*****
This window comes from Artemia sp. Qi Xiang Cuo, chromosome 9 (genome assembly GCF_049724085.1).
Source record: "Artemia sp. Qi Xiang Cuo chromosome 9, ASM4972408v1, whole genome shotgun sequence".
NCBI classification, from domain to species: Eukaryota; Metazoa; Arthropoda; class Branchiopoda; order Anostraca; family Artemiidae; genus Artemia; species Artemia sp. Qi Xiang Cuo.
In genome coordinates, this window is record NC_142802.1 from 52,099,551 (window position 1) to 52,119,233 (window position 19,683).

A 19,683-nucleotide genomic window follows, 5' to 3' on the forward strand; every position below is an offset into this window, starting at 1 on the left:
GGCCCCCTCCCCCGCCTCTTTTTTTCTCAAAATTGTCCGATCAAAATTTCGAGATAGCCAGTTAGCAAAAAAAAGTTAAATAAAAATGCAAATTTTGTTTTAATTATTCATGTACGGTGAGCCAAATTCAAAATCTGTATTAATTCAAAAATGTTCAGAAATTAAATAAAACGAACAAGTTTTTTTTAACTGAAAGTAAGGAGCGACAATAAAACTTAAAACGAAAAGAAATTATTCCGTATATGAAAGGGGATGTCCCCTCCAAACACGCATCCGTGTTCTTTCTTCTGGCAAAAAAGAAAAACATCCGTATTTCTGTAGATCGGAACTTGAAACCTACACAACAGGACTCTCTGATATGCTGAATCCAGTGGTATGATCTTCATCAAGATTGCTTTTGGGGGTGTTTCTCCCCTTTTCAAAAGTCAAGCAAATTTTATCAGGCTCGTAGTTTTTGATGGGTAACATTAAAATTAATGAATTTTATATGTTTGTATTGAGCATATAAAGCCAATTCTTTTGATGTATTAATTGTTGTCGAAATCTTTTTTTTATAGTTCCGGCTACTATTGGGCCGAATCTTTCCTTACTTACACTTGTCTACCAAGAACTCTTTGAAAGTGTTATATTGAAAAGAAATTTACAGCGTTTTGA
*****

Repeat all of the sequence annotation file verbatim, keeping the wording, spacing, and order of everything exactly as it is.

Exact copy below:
This window comes from Artemia sp. Qi Xiang Cuo, chromosome 9 (genome assembly GCF_049724085.1).
Source record: "Artemia sp. Qi Xiang Cuo chromosome 9, ASM4972408v1, whole genome shotgun sequence".
NCBI classification, from domain to species: Eukaryota; Metazoa; Arthropoda; class Branchiopoda; order Anostraca; family Artemiidae; genus Artemia; species Artemia sp. Qi Xiang Cuo.
In genome coordinates, this window is record NC_142802.1 from 52,099,551 (window position 1) to 52,119,233 (window position 19,683).

A 19,683-nucleotide genomic window follows, 5' to 3' on the forward strand; every position below is an offset into this window, starting at 1 on the left:
GGCCCCCTCCCCCGCCTCTTTTTTTCTCAAAATTGTCCGATCAAAATTTCGAGATAGCCAGTTAGCAAAAAAAAGTTAAATAAAAATGCAAATTTTGTTTTAATTATTCATGTACGGTGAGCCAAATTCAAAATCTGTATTAATTCAAAAATGTTCAGAAATTAAATAAAACGAACAAGTTTTTTTTAACTGAAAGTAAGGAGCGACAATAAAACTTAAAACGAAAAGAAATTATTCCGTATATGAAAGGGGATGTCCCCTCCAAACACGCATCCGTGTTCTTTCTTCTGGCAAAAAAGAAAAACATCCGTATTTCTGTAGATCGGAACTTGAAACCTACACAACAGGACTCTCTGATATGCTGAATCCAGTGGTATGATCTTCATCAAGATTGCTTTTGGGGGTGTTTCTCCCCTTTTCAAAAGTCAAGCAAATTTTATCAGGCTCGTAGTTTTTGATGGGTAACATTAAAATTAATGAATTTTATATGTTTGTATTGAGCATATAAAGCCAATTCTTTTGATGTATTAATTGTTGTCGAAATCTTTTTTTTATAGTTCCGGCTACTATTGGGCCGAATCTTTCCTTACTTACACTTGTCTACCAAGAACTCTTTGAAAGTGTTATATTGAAAAGAAATTTACAGCGTTTTGA